While they were en route, Hermione told them what little she knew of the Wizarding community in America. A large part of the wizarding community lived out in the open, compared to everywhere else. She didn't think you could find them in the phone book, but a lot of the Wizards in America didn't believe in using memory charms on Muggles to hide their existence. The Muggle Government supposedly had a branch that was devoted entirely to dealing with supernatural powers, though she thought this was more rumor than actual fact.
The magical community was also supposedly more hi-tech. Whereas Hogwarts was not wired for any form of electricity, thus making most Muggle technology useless, in America, many of the wizards, called "technopagans”, had embraced this new form of advancement. One of the most prominent of these, a witch named Jenny Calendar, had lived in Sunnydale for the last couple of years until her suspicious, unsolved death less than six months ago. Harry wondered if that meant someone working for the Dark Lord had gotten to her.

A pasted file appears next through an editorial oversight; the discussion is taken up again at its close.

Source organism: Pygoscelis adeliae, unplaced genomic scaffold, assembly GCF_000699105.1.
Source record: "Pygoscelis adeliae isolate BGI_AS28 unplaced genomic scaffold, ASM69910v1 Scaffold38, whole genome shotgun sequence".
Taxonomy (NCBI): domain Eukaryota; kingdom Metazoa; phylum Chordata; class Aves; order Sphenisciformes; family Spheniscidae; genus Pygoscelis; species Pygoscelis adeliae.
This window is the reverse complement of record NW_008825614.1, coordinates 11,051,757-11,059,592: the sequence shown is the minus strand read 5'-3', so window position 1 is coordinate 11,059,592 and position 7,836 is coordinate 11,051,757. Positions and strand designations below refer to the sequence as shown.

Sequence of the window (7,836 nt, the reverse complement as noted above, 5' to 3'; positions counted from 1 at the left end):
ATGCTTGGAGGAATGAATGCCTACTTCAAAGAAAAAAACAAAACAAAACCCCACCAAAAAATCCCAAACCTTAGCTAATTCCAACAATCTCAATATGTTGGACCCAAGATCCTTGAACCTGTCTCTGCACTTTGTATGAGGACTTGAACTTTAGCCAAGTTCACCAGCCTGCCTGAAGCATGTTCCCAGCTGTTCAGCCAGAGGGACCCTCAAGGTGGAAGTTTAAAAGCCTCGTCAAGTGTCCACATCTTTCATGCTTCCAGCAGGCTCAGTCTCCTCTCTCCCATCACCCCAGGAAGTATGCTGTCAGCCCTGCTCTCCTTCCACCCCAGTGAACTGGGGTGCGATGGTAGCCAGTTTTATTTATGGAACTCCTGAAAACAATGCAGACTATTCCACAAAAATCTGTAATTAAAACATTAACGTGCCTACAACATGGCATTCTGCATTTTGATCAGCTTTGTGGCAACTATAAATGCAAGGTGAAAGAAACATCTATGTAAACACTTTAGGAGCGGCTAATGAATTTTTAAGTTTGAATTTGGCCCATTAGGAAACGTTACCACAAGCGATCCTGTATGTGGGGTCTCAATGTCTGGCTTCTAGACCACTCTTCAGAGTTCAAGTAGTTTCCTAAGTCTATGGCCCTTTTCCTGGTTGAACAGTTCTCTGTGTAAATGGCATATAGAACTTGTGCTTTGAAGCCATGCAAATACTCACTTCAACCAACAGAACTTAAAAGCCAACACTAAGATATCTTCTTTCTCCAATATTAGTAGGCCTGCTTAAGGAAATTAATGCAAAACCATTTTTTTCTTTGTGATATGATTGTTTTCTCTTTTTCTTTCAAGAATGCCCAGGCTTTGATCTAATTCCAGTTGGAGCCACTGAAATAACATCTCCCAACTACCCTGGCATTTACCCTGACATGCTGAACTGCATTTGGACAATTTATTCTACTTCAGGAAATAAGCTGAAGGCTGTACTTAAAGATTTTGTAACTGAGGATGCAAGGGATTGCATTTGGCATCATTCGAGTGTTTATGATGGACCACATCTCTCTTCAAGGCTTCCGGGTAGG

The banking community in the states was run not by goblins but by gnomes ---- Hermione was pretty sure this had been the subject of some kind of war that had raged just after America had been colonized, but was foggy on the details. She did know that there was a major bank in Los Angeles, and they'd have to find it to change their money for use in America--- a lot of the major wizarding families there operated strictly on Muggle coinage. She thought it unlikely that the key might open a deposit box there, but wasn't prepared to rule it out.